The Mercedes duo romped home to another 1-2, well done folks. There were strong drives from Daniel Ricciardo, Sebastian Vettel, Carlos Sainz Jr, Fernando Alonso and a solid comeback drive from Kimi Raikkonen meant TOP DOG this weekend was a hard call.
In the end we went for something a little bit different. Please step forward…
Button’s McLaren decided to develop an allergic reaction to it’s brake pedal early doors leaving him flummoxed as to how he could continue in the race. As his car continued to lose hydraulic pressure it appeared to be game over.
Believing their car to be on the brink of imminent retirement with a dangerous brake issue, McLaren chose to coach Button over the radio on how to alleviate the issue as much as he could. They even brought him into the pits, where driver coaching is very much allowed, before sending him on his way with a working car.
This is where it gets tricky. Despite the severe brake issue, the race stewards decided to penalise Button with a drive-through penalty for ‘unauthorised radio communications’. On paper they had a point, in reality is was completely bonkers.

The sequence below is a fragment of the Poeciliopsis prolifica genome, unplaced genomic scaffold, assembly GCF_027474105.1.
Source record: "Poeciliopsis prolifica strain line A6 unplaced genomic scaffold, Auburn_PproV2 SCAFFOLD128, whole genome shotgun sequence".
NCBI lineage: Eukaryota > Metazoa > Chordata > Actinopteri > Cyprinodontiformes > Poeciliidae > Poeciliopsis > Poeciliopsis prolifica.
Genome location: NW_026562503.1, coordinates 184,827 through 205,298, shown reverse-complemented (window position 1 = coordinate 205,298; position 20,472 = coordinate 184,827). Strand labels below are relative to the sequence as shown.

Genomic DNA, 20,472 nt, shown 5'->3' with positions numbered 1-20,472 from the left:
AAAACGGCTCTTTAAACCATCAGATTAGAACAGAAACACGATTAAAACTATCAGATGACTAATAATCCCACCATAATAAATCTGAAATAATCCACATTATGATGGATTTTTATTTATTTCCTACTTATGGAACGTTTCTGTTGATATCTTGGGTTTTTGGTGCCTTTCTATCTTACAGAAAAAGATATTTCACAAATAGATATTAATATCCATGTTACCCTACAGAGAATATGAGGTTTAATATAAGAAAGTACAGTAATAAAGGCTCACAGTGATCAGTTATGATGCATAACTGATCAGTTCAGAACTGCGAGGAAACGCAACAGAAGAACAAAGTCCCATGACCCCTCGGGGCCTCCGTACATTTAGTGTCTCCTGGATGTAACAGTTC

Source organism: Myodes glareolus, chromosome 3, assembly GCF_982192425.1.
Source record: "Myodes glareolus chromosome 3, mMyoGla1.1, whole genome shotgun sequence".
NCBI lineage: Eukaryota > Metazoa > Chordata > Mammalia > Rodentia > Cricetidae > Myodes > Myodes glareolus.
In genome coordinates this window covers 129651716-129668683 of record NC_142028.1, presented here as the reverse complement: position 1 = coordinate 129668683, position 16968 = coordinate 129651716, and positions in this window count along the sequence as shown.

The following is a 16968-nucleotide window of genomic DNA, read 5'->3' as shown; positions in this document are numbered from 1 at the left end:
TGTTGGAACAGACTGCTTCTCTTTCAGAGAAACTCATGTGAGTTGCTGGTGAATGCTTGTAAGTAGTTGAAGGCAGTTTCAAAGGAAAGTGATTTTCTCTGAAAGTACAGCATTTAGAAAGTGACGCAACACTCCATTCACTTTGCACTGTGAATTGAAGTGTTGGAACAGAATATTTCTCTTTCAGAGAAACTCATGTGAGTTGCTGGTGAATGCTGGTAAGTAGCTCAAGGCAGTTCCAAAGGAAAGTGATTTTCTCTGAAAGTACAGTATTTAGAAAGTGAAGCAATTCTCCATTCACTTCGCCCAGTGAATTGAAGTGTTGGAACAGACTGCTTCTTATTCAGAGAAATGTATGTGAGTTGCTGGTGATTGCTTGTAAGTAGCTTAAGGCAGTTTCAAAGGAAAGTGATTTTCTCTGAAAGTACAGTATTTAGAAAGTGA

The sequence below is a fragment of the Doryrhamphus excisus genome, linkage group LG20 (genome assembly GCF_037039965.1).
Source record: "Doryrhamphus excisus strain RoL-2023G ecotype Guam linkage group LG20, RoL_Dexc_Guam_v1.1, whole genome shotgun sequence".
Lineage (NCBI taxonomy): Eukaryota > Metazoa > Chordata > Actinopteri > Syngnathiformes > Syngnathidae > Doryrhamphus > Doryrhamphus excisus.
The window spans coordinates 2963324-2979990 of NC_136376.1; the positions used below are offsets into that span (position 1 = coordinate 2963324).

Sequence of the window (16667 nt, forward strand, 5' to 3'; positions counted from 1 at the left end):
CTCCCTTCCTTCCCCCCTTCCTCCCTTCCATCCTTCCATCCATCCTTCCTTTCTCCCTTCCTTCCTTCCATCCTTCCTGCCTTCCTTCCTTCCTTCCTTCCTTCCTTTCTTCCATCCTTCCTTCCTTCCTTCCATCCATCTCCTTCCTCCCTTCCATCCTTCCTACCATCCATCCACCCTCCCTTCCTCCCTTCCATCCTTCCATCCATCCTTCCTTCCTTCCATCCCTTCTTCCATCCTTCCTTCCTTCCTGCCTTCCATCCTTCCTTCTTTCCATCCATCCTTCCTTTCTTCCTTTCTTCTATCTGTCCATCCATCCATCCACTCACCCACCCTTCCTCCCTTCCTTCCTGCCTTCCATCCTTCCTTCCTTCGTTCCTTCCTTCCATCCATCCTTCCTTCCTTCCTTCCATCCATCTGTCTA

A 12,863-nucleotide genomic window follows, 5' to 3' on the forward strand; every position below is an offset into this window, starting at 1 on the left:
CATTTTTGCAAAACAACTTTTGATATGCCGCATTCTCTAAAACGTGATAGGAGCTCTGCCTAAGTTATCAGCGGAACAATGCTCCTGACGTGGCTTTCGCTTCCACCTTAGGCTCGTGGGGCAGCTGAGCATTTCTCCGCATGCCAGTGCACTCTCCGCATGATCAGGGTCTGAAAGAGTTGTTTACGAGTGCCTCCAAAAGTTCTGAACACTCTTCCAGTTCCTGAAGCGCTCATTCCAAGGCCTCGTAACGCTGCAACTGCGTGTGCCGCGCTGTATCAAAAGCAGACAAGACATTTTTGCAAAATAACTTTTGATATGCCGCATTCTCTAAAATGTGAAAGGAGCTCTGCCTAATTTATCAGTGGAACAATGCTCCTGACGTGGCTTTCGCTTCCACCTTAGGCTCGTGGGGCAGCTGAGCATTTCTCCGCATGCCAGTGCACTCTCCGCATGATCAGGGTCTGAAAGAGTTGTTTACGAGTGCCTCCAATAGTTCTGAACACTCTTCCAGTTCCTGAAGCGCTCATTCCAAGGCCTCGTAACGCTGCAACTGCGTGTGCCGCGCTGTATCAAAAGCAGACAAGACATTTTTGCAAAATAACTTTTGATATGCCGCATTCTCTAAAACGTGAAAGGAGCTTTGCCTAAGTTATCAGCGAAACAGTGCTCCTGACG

Button was extremely unimpressed. His radio communication after being told of the penalty were as follows –
“So the brake pedal going to the floor isn’t classed as a safety issue?. That’s quite interesting. I think someone needs to read up on what is a safety issue and what isn’t.”
Social media exploded into life with fans and pundits all agreeing with Button. While the radio driver coaching ban was sensible, the limit on what teams can tell the drivers clearly is not.
Safety should never be compromised in such a dangerous sport and we applaud Button for standing up for not only himself, but his colleagues in the aftermath of the race. When speaking to NBCSN’s Will Buxton (@TheBuxtonBlog) Button had this to say about the radio rules –
“That’s what the regulations say, but are they correct? I don’t think so. It’s a joke really. Stopping an incident should be praised, not penalised. I understand the regulations in terms of information to drivers. We’re not told how to push, what to save.
But when it comes to that – a sensor failure – the sport has a long way to go before it is good again. F1 needs to realiSe its mistakes in terms of where the cars are.
Next year’s regulations are quite exciting. It shouldn’t need the drivers to speak out. It’s common sense that’s missed by the regulations that are being written.”
It’s abundantly clear that in such a complex era where cars are riddled with technology, the drivers can’t be expected to play engineer while going at 200mph. Either simplify the cars or let the drivers get instructions that could prevent a tragedy.
So well done Jenson Button for showing the FIA exactly what common sense is. After all, even in F1 you can’t get by without a little help from your friends.